Pironio went on to serve as the bishop of the dioceses of Avellaneda and Mar del Plata. He was also the president of the Latin American Episcopal Council (CELAM) from 1972 to 1975 and was known for his defense of human rights.

During the last phase of the government of Isabel Perón and the military dictatorship that followed, he received death threats and was transferred to Rome in 1975. Pope Paul VI named Pironio a cardinal in 1976.

Pironio was a member of the Roman Curia for two decades. He participated in the conclaves that elected John Paul I and John Paul II in 1978.

Pope John Paul II called on Pironio to serve as the president of the Pontifical Council for the Laity in 1984, a post he held until 1996.

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In this role, he helped to launch the first World Youth Day in Rome, as well as the following World Youth Days in Buenos Aires, Santiago de Compostela, Poland, Denver, and the Philippines.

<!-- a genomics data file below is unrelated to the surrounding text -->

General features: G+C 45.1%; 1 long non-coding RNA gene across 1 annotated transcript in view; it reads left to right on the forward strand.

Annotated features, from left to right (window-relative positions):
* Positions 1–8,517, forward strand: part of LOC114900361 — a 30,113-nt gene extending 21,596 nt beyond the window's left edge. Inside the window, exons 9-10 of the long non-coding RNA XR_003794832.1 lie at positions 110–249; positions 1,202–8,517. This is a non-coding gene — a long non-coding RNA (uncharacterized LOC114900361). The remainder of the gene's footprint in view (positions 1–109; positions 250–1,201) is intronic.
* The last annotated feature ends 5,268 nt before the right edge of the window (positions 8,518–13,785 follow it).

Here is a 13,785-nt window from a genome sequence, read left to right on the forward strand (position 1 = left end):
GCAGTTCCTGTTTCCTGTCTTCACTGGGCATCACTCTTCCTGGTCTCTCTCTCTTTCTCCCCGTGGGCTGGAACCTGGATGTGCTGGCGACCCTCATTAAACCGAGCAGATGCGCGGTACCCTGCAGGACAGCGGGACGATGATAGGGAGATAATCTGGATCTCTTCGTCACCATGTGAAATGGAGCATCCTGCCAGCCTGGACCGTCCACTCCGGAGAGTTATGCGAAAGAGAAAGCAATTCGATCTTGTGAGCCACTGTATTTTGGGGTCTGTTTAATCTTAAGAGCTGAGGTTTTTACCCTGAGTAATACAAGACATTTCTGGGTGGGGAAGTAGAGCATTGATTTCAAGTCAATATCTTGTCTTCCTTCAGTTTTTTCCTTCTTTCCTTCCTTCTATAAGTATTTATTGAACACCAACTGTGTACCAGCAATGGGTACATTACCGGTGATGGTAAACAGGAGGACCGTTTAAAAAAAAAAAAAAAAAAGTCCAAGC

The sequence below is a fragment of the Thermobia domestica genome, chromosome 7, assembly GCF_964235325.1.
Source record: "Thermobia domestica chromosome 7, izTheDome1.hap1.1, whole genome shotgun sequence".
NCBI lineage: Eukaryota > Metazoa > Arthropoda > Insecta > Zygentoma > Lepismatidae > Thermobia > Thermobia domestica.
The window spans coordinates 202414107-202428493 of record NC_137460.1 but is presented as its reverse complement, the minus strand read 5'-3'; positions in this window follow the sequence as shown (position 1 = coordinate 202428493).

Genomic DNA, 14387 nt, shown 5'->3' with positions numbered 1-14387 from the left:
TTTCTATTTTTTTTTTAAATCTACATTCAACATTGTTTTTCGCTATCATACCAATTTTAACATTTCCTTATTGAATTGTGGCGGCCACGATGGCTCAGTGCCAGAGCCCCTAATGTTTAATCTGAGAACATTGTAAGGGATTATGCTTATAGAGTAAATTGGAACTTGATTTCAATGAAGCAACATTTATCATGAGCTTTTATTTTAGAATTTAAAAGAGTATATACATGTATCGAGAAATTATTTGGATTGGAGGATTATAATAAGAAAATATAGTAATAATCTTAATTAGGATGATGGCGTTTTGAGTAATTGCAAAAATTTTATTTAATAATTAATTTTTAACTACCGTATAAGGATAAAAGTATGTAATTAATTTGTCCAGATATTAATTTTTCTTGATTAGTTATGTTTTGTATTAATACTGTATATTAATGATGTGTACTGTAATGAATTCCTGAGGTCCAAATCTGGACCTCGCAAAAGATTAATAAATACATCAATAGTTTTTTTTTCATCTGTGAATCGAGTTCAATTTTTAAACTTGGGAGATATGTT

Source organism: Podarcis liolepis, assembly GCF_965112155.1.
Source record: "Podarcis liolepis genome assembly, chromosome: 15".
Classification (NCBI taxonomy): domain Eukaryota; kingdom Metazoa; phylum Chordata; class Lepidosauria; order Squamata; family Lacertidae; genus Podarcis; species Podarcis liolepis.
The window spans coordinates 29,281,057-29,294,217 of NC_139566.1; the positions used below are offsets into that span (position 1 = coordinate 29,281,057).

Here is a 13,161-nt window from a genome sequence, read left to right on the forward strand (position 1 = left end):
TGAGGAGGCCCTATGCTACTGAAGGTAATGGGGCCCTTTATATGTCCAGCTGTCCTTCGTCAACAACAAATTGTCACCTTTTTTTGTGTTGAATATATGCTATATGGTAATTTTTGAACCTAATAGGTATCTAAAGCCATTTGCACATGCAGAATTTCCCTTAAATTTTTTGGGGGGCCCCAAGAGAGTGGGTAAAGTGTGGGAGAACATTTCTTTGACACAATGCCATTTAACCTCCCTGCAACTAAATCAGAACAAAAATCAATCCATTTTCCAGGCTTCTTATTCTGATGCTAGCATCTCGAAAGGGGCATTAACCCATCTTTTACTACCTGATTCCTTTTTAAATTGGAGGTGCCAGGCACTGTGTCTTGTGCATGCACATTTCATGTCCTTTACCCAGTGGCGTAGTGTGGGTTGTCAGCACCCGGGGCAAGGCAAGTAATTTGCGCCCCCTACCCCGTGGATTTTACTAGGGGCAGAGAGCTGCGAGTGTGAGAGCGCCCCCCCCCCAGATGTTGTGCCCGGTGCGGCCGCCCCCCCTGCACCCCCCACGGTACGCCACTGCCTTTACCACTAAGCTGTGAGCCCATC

Pironio also served as prefect of the Congregation for Institutes of Consecrated Life and of Societies of Apostolic Life.

He died from bone cancer in Rome on Feb. 5, 1998, and is buried at the shrine of Our Lady of Luján in Argentina. His cause for beatification was opened on June 23, 2006.

“I thank the Lord for the privilege of the Cross. I am very happy to have suffered so much,” Pironio wrote as he battled cancer. “I am only sorry for not having endured it better and for not always having relished my cross in silence. Now at least I would like my cross to begin to shine and bear fruit.